Passage of genetic non-discrimination bill may impact affordability of insurancepar The IJ Staff | March 09 2017 01:30PM
The Canadian Life and Health Insurance Association (CLHIA) says the industry is “extremely disappointed” with genetic discrimination bill passed by the House of Commons yesterday and raised concerns about the impact the legislation could have on the affordability of insurance.
Bill S-201 was passed yesterday despite the concerns raised by Prime Minister Justin Trudeau and cabinet ministers that a part of the bill could be unconstitutional. Most Liberal backbenchers sided with opposition parties to vote for the bill that will provide for protection of genetic characteristics under the Canadian Human Rights Act.
A great concern to insurers
The law would also prohibit anyone from requiring an individual to undergo a genetic test or disclose genetic test results. This is of great concern to insurers.
In an email to The Insurance and Investment Journal, Wendy Hope, vice-president, External Relations, for the CLHIA issued the following statement on behalf of the industry. “The industry agrees with the federal government’s position as expressed by the Prime Minister and the Minister of Justice, as well as a number of provinces, that an important element of the Bill is unconstitutional.”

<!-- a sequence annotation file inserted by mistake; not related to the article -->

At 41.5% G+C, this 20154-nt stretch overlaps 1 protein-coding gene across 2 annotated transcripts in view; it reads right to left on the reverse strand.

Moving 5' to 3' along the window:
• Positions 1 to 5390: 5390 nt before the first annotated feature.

The industry also believes “the Bill would have unintended consequences, including on the affordability of insurance.”
The CLHIA underlined that the industry has a longstanding code related to genetic testing ensuring that “no Canadian will be required to undergo a genetic test as a condition for insurance coverage.”
No information required for policies under $250,000
“We also heard the concerns expressed by Canadians about the use of genetic testing information and that is why we changed the Code to also commit to not asking for genetic testing information for life insurance applications below $250,000. This ensures the middle class can continue to afford the protection they need,” said the CLHIA’s statement.
The industry set the limit to ensure that individuals will not apply for large insurance policies after learning that they have health risks via genetic testing. The affordability of insurance for others could be jeopardized if this occurs, fears the industry.
The CLHIA adds that the industry is reviewing what might be the impact the passage of this Bill on consumers and “is considering its options in light of Parliament’s decision”.